Building trust: why business is about more than money

 Over the past few months, much has been written about the importance of re-establishing greater trust in business Chris Sheppardson says it’s time for real change in terms of building trust and putting people first 

This year, Forbes magazine quoted that 63% of employees do not trust their leadership teams and this is a genuine cause for concern in business and one that does need to be considered.

There is also a wealth of research from charities such as Mind, a UK based charity providing help and support to people with mental health problems, that detail the problems associated with increased loneliness and isolation as well as the rising levels of mental illness and depression. This is arguably a harder problem to solve as it does mean there needs to be a change, not so much in the mindset of people but certainly in behaviours in the workplace.

One of the core issues is that business models are constantly strained and under pressure, everything is too focused on the bottom line; on profit – and it’s all very transactional. ‘Cash is king’ and leaders are stretching their teams, pushing for more productivity and more revenue – yet little is being put back into the workforce to make businesses sustainable and successful for the long term.

The biggest loser
Everyone is under pressure. Leaders are doing their best to find a balance and keep business prices under control as organisations grow their margins. Teams are struggling to be aligned to that leadership; unhappy workforces on the rise and the gap between leaders and employees is growing – the biggest loser is trust and culture.

At the same time the traditional pillars of society have broken down and become more transactional in their approach. Evidence of this can be seen in banks, GP practices, solicitors and accountants. Business needs to strive stand for more, because the drive for increased profits at any cost is undermining business.

Leadership rhetoric focuses on improving trust but few leaders actually walk the talk. Trust builds more than just relationships in business; it builds loyalty, care, support and long-term business. We all fail and fall down at some time in our lives but the point is that we do need to strive to ensure that business today has a greater level of trust at the forefront.

Can we learn from team-based areas like the sports industry?
I’ve long believed that the lack of trust and culture within business is becoming an increasing problem and that team-focused industries such as the sports industry  could offer some valuable lessons and insight to business from which to learn, but there appears to be a bigger and closer remit. .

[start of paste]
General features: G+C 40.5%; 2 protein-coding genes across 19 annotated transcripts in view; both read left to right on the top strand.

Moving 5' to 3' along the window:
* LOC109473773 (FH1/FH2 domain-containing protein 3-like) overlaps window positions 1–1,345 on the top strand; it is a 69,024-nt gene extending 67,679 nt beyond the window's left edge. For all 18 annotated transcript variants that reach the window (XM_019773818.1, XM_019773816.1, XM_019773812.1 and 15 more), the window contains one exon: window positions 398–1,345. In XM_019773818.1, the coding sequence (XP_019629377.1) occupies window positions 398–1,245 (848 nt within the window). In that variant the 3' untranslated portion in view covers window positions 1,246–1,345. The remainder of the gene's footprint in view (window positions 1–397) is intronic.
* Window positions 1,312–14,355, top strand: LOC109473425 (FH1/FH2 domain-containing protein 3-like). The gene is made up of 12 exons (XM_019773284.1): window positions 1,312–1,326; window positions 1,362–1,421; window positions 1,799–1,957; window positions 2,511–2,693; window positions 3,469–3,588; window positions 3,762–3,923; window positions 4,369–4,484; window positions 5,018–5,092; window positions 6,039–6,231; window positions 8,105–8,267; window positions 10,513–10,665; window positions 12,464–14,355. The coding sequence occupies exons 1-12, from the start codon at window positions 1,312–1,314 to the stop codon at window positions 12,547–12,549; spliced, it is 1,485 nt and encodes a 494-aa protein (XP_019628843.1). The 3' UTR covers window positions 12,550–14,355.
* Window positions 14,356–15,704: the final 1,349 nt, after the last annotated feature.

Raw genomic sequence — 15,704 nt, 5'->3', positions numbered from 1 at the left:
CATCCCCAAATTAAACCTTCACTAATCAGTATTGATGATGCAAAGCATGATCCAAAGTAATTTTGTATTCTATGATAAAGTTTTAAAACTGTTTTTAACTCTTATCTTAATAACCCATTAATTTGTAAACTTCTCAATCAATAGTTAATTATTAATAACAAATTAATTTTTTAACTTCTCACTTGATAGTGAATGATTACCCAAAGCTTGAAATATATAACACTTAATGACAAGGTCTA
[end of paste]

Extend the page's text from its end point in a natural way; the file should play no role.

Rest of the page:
The more I speak to companies the more I realise that a lack of trust is becoming a key issue across all levels as business models become stressed and more is being asked of employees. Leadership and management teams are struggling and something needs to be done.

A strong culture is crucial to success and allows teams to grow as well as support the natural development of leaders within business. This has been proven in several case studies throughout the ages.  

Good culture is almost more important than training because a culture of trust equals greater pride and belief in the business and that in turn leads to higher staff retention, higher productivity and greater customer service. It’s also no secret that great customer service increases revenue  and creates new leaders. This, in turn, takes the pressure off other leaders and builds sustainable long-term businesses and teams. 

Forget about the price tag
The big surprise for business on improving working culture is that there is no mention of the word ‘money’ at all because culture builds success so increased revenue is inevitable.

The above premise deals with key areas such as productivity, emerging talent, retention, and sustainable profit. There are many articles talking about the issues and the complexity of solving them – yet the real answer is far simpler – culture, trust and internal comms sit at the heart of solving the issue and this is proven.

Leaders do not have the available time to give as they once did and they are under more pressure, as models are being stretched and pressurised. This has to change.

Research indicates that losing and replacing a middle manager can cost up to five times their salary when all of the factors are taken into account; from recruitment to induction to lost relationships.  

The facts are staring us in the face so we have to make a change
Confidence in institutions is at an all-time low. By 2021, it is estimated that more than 40% of employees will be working as part of the gig economy or on a freelance basis, which will make people more of a premium cost.

There is a break down in trust between employees and HR and only according to research from my own organisation EP Innovates, 27% of employees believe HR is effective.

Data from a seminar I attended showed that only 31% of customers expect great customer service levels and 58% believe customer service levels have declined in the last decade.

According to EP research, only 20% of employees believe they are valued or part of a good team.

One can argue over the rights and wrongs of these statistics but it is clear that there is less trust in leadership, in HR and in companies. Customers also lack the confidence in the service that they receive.

There is sadly a great loneliness at work and a decreasing team ethos so leaders need to raise the bar.

The above is simply not acceptable, the time is now for real change – so let’s start with building trust and putting people first again.


By Chris Sheppardson, serial entrepreneur and CEO at EP Innovates, an organisation designed to recognise and support the innovation that entrepreneurs and smaller businesses bring to the future economy (